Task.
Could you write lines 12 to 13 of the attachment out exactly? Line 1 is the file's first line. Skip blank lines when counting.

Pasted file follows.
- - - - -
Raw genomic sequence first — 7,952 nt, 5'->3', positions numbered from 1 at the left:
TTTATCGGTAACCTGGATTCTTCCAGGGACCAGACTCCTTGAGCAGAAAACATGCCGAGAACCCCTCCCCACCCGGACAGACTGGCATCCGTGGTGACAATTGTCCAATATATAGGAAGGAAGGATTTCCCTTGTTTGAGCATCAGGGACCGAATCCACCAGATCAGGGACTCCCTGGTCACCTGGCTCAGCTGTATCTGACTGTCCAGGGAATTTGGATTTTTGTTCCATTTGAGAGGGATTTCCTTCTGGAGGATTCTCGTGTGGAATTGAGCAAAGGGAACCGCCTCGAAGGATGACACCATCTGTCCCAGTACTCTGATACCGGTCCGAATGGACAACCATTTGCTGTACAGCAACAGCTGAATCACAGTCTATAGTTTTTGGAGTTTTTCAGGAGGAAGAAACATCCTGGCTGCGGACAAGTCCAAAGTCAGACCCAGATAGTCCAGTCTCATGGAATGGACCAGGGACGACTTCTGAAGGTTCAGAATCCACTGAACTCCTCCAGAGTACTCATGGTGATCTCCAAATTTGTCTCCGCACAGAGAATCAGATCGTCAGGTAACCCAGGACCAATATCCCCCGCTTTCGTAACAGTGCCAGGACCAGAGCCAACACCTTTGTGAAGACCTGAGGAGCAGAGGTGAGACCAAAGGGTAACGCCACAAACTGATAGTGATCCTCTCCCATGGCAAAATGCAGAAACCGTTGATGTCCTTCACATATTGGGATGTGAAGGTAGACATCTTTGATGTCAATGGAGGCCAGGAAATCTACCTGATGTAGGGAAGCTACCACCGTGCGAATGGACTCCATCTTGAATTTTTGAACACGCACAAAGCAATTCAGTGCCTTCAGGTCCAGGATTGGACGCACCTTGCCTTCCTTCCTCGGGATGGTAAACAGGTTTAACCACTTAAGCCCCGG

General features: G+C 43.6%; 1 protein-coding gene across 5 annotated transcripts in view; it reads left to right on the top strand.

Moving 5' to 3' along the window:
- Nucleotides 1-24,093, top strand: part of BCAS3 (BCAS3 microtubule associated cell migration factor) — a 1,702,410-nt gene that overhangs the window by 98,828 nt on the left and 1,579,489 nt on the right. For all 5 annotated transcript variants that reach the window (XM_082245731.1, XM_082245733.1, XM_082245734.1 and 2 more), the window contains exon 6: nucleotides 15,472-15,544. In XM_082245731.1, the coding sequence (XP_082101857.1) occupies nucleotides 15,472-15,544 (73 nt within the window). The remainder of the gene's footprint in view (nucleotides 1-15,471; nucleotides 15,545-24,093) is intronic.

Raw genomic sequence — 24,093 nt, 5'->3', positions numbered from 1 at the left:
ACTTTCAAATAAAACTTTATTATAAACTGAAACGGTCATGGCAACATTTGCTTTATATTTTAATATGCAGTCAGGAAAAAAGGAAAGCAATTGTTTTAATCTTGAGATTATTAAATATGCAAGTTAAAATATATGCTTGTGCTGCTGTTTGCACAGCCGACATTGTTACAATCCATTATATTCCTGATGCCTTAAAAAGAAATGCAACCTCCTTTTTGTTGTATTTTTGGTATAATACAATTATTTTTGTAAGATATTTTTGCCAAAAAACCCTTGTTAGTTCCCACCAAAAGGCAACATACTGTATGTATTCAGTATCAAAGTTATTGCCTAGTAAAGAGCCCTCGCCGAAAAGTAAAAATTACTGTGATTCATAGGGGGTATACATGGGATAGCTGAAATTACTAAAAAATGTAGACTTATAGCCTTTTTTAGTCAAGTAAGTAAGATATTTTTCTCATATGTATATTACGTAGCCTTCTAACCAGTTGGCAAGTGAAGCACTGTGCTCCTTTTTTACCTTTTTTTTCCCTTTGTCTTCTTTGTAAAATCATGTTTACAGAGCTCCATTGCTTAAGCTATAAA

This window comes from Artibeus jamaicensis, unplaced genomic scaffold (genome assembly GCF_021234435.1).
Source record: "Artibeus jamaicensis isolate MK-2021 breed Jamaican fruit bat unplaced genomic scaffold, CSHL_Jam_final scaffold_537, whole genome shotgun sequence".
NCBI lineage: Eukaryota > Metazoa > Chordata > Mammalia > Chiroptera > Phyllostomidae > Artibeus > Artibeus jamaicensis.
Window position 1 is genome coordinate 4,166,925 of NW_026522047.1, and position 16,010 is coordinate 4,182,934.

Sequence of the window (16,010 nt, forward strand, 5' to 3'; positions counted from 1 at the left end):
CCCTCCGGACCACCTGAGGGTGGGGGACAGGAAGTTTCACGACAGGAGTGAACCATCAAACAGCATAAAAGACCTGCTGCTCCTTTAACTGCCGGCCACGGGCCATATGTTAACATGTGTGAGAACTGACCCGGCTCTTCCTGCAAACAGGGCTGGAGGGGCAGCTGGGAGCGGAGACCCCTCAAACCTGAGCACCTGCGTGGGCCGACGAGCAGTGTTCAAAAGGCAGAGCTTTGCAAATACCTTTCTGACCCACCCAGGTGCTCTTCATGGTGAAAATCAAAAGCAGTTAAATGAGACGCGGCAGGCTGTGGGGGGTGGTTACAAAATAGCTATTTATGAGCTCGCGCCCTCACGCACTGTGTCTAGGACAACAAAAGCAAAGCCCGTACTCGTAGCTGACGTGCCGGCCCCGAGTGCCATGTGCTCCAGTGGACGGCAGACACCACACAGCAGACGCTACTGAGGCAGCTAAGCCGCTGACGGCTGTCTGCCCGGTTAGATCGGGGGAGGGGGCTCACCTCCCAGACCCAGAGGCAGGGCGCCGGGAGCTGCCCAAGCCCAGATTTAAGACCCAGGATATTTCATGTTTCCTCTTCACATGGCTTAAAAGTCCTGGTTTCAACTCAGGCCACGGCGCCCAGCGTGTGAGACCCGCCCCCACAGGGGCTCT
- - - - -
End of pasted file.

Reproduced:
Sequence of the window (16,010 nt, forward strand, 5' to 3'; positions counted from 1 at the left end):
CCCTCCGGACCACCTGAGGGTGGGGGACAGGAAGTTTCACGACAGGAGTGAACCATCAAACAGCATAAAAGACCTGCTGCTCCTTTAACTGCCGGCCACGGGCCATATGTTAACATGTGTGAGAACTGACCCGGCTCTTCCTGCAAACAGGGCTGGAGGGGCAGCTGGGAGCGGAGACCCCTCAAACCTGAGCACCTGCGTGGGCCGACGAGCAGTGTTCAAAAGGCAGAGCTTTGCAAATACCTTTCTGACCCACCCAGGTGCTCTTCATGGTGAAAATCAAAAGCAGTTAAATGAGACGCGGCAGGCTGTGGGGGGTGGTTACAAAATAGCTATTTATGAGCTCGCGCCCTCACGCACTGTGTCTAGGACAACAAAAGCAAAGCCCGTACTCGTAGCTGACGTGCCGGCCCCGAGTGCCATGTGCTCCAGTGGACGGCAGACACCACACAGCAGACGCTACTGAGGCAGCTAAGCCGCTGACGGCTGTCTGCCCGGTTAGATCGGGGGAGGGGGCTCACCTCCCAGACCCAGAGGCAGGGCGCCGGGAGCTGCCCAAGCCCAGATTTAAGACCCAGGATATTTCATGTTTCCTCTTCACATGGCTTAAAAGTCCTGGTTTCAACTCAGGCCACGGCGCCCAGCGTGTGAGACCCGCCCCCACAGGGGCTCT